“It’s that kind of family atmosphere that we create and that will be important moving forward,” Haller said.
This is a dynamic that would not work for everyone.
Izzo, arguably the most famous coach in the state, who now makes less money than a third-grade football coach in school.
And an athletic director, who has to be able to have that give and take with the Hall of Fame basketball coach and the Conference Football Coach of the Year.
Take the 2021 offseason, when Tucker asked Haller for a nutritionist on his team to help with meal planning. Haller admits to asking Tucker why this was necessary, given that the program had never done this before.
During their next meetings, Tucker continued to explain the importance and why it was necessary, before Haller said he had found the necessary money in the budget.
“We’re going to Miami this year…and we outplayed them until the fourth quarter, we were the strongest team,” Haller said. “A lot of it had to do with our team nutritionist, Amber Rinestine, and the food program she put in place.”
Tucker said the only way Haller would know how serious he was about the request was to hang out and take the time to listen.
Now not only does the football team have a nutritionist, the basketball team has a team nutritionist and there are a handful of others who work in Jennison for the 470 athletes who use this building as their main training center.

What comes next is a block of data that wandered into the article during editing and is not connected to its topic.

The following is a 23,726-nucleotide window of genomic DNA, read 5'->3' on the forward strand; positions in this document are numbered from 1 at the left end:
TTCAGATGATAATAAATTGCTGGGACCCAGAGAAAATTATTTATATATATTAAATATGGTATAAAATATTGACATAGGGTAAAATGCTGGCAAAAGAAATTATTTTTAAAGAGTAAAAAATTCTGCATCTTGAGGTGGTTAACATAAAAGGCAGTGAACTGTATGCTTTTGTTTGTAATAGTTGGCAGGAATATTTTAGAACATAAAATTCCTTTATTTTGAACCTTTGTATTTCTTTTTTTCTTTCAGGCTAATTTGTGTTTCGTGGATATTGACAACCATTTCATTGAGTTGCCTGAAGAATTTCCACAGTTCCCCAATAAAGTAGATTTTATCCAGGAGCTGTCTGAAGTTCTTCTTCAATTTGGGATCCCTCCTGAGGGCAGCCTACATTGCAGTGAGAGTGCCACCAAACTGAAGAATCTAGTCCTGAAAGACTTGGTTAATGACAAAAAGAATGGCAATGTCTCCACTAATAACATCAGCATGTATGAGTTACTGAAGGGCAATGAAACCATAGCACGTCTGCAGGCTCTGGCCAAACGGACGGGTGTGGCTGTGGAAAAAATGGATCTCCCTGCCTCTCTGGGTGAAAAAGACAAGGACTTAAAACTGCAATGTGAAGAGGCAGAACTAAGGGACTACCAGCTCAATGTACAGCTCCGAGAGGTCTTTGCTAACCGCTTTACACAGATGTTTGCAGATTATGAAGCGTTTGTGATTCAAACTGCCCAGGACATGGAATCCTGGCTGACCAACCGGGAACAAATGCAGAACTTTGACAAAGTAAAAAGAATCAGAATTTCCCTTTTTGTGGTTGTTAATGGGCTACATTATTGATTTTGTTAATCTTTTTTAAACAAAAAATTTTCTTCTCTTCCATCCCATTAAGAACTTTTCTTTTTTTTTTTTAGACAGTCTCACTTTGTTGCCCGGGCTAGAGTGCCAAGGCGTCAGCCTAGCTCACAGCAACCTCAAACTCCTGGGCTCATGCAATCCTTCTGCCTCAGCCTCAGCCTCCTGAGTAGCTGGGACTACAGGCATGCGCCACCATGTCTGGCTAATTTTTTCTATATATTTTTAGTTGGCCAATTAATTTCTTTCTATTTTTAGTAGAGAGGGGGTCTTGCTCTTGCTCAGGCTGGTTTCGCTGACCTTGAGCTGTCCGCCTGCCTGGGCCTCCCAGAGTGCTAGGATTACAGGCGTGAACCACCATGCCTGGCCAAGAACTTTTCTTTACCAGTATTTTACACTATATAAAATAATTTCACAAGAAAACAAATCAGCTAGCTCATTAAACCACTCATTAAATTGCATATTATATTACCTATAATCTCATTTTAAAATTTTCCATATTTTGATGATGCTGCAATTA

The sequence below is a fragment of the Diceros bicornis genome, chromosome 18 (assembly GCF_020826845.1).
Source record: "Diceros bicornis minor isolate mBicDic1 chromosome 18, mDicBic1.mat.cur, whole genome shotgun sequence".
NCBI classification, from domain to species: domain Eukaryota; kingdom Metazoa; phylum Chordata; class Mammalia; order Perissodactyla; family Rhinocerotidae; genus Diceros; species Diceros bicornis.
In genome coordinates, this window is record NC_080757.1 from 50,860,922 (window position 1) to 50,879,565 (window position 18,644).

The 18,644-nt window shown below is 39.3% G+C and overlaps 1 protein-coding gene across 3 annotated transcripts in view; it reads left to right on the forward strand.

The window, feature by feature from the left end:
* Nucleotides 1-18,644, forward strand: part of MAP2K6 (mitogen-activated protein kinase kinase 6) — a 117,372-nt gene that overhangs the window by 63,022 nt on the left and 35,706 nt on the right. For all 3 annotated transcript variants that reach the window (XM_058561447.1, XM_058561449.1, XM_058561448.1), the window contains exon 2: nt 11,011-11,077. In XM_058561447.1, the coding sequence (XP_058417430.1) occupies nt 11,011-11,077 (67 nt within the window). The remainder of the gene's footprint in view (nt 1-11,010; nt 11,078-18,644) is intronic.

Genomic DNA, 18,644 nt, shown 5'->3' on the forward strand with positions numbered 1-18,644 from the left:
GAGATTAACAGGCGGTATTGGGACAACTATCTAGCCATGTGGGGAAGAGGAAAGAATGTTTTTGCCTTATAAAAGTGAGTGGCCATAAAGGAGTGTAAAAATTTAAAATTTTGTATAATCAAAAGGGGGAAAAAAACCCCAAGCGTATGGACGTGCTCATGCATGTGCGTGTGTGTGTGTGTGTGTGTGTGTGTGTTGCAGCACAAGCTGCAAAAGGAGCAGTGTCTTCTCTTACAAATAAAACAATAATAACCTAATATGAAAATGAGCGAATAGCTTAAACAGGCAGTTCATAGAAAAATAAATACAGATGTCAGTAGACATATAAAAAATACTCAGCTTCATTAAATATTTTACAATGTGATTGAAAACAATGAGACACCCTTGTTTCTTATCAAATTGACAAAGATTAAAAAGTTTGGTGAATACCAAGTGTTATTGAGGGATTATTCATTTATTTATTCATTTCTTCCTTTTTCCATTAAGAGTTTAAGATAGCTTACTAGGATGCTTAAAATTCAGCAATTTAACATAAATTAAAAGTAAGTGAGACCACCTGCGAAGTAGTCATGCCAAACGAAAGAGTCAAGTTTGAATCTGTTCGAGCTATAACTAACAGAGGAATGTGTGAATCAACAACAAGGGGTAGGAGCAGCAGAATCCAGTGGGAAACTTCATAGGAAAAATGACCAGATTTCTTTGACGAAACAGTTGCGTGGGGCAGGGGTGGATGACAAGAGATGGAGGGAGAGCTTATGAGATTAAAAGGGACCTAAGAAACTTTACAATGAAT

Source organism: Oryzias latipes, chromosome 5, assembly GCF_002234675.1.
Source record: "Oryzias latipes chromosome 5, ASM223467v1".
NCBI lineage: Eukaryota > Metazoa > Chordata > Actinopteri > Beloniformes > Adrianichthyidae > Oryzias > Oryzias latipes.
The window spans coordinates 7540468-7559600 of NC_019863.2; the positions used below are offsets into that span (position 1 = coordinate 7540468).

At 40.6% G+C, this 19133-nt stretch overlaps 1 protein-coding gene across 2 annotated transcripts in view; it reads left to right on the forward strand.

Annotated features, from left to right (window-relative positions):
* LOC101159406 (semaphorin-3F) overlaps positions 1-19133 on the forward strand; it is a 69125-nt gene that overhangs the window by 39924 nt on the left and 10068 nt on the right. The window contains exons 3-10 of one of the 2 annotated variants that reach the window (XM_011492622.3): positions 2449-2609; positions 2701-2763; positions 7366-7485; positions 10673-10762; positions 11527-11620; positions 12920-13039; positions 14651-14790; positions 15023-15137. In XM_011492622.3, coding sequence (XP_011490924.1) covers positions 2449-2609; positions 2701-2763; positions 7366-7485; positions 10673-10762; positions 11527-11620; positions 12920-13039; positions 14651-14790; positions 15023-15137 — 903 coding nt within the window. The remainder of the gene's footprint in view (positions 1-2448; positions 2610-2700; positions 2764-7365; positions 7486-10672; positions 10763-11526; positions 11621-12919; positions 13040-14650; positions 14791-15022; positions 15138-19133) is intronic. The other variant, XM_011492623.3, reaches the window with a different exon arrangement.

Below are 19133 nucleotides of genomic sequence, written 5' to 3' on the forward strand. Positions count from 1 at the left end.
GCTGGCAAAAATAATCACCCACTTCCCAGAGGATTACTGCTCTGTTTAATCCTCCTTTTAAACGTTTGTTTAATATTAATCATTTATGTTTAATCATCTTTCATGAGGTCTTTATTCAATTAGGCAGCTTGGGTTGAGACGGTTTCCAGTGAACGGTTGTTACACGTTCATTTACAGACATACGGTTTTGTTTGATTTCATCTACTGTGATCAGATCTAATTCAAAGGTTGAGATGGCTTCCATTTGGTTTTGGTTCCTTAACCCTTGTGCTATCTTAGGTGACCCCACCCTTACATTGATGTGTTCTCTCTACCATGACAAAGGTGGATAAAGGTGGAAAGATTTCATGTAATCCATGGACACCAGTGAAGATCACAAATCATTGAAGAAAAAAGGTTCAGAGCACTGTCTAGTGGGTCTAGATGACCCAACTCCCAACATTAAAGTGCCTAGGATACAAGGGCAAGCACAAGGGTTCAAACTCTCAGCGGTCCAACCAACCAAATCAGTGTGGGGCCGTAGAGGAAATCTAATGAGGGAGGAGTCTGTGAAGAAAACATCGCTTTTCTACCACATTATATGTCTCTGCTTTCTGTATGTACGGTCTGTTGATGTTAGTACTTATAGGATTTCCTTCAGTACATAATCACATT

“For me, with our head coaches, and not just head coaches, it’s all about time and attendance,” Haller said. “It’s about being in front of them, being with them, understanding their environment, understanding their needs, and then matching their needs with our resources and supporting them in a way that can help them succeed. .”
Haller has a unique perspective for this.
He played football at MSU from 1988 to 1991 and remembers taking charter flights to Iowa City that landed on the tarmac before a short trip to Kinnick Stadium.
The following spring, when he was on the track team, he took long, 10-hour bus rides to the same location. He said that by the nature of the business not everything can be on a level playing field, but it is his job to understand the unique circumstances of each team, coach and player.
“For me, 770 student-athletes…as the athletic director of our student-athletes, I want them all to have the opportunity to be successful,” Haller said. “There are different resources, obviously, but the ability to maximize their time.
It’s one of the main reasons Tucker took the job at Michigan State.
Haller wasn’t the DA at the time, but it was a culture of friendship within the coaches that Izzo led. It’s the same way Tucker worked to rebuild MSU from a 2-6 football team in 2020 to 11-2 in 2021.
Head down, without ego, with culture and form above all.
“I make sure I have the right people around me,” Tucker said of how he managed to create the turnaround. “I never want to be the smartest guy in the room…so it’s about establishing a culture that is a winning culture, a championship culture. How we live and behave every day, we hammer relentlessly our staff.
“It’s the basis for doing what we need to do on the pitch.”
Contact Tony Garcia at [email protected] Follow him on Twitter at @realtonygarcia.